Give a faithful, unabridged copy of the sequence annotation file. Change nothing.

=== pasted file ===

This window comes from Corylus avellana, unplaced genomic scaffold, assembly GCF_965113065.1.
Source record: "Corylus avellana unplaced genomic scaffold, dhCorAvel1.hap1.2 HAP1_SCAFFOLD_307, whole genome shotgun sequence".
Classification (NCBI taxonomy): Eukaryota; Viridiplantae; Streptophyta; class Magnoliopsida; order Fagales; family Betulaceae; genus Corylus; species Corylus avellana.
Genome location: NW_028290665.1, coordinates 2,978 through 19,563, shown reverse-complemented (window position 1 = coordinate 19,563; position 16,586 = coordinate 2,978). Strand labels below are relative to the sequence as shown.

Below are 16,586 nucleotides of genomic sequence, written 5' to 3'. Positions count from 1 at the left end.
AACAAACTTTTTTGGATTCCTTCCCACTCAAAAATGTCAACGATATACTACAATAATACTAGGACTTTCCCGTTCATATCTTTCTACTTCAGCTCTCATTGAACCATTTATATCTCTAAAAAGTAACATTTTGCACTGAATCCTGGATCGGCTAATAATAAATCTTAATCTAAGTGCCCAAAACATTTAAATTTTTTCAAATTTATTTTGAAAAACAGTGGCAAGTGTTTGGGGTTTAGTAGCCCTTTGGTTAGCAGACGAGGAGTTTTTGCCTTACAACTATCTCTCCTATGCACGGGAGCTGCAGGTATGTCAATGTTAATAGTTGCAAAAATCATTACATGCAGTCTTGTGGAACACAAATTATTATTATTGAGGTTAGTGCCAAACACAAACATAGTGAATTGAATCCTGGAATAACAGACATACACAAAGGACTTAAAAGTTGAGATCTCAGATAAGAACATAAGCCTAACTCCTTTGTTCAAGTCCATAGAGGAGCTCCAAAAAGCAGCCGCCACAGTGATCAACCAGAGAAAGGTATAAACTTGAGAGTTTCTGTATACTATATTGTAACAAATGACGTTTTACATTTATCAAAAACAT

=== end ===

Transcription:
This window comes from Corylus avellana, unplaced genomic scaffold, assembly GCF_965113065.1.
Source record: "Corylus avellana unplaced genomic scaffold, dhCorAvel1.hap1.2 HAP1_SCAFFOLD_307, whole genome shotgun sequence".
Classification (NCBI taxonomy): Eukaryota; Viridiplantae; Streptophyta; class Magnoliopsida; order Fagales; family Betulaceae; genus Corylus; species Corylus avellana.
Genome location: NW_028290665.1, coordinates 2,978 through 19,563, shown reverse-complemented (window position 1 = coordinate 19,563; position 16,586 = coordinate 2,978). Strand labels below are relative to the sequence as shown.

Below are 16,586 nucleotides of genomic sequence, written 5' to 3'. Positions count from 1 at the left end.
AACAAACTTTTTTGGATTCCTTCCCACTCAAAAATGTCAACGATATACTACAATAATACTAGGACTTTCCCGTTCATATCTTTCTACTTCAGCTCTCATTGAACCATTTATATCTCTAAAAAGTAACATTTTGCACTGAATCCTGGATCGGCTAATAATAAATCTTAATCTAAGTGCCCAAAACATTTAAATTTTTTCAAATTTATTTTGAAAAACAGTGGCAAGTGTTTGGGGTTTAGTAGCCCTTTGGTTAGCAGACGAGGAGTTTTTGCCTTACAACTATCTCTCCTATGCACGGGAGCTGCAGGTATGTCAATGTTAATAGTTGCAAAAATCATTACATGCAGTCTTGTGGAACACAAATTATTATTATTGAGGTTAGTGCCAAACACAAACATAGTGAATTGAATCCTGGAATAACAGACATACACAAAGGACTTAAAAGTTGAGATCTCAGATAAGAACATAAGCCTAACTCCTTTGTTCAAGTCCATAGAGGAGCTCCAAAAAGCAGCCGCCACAGTGATCAACCAGAGAAAGGTATAAACTTGAGAGTTTCTGTATACTATATTGTAACAAATGACGTTTTACATTTATCAAAAACAT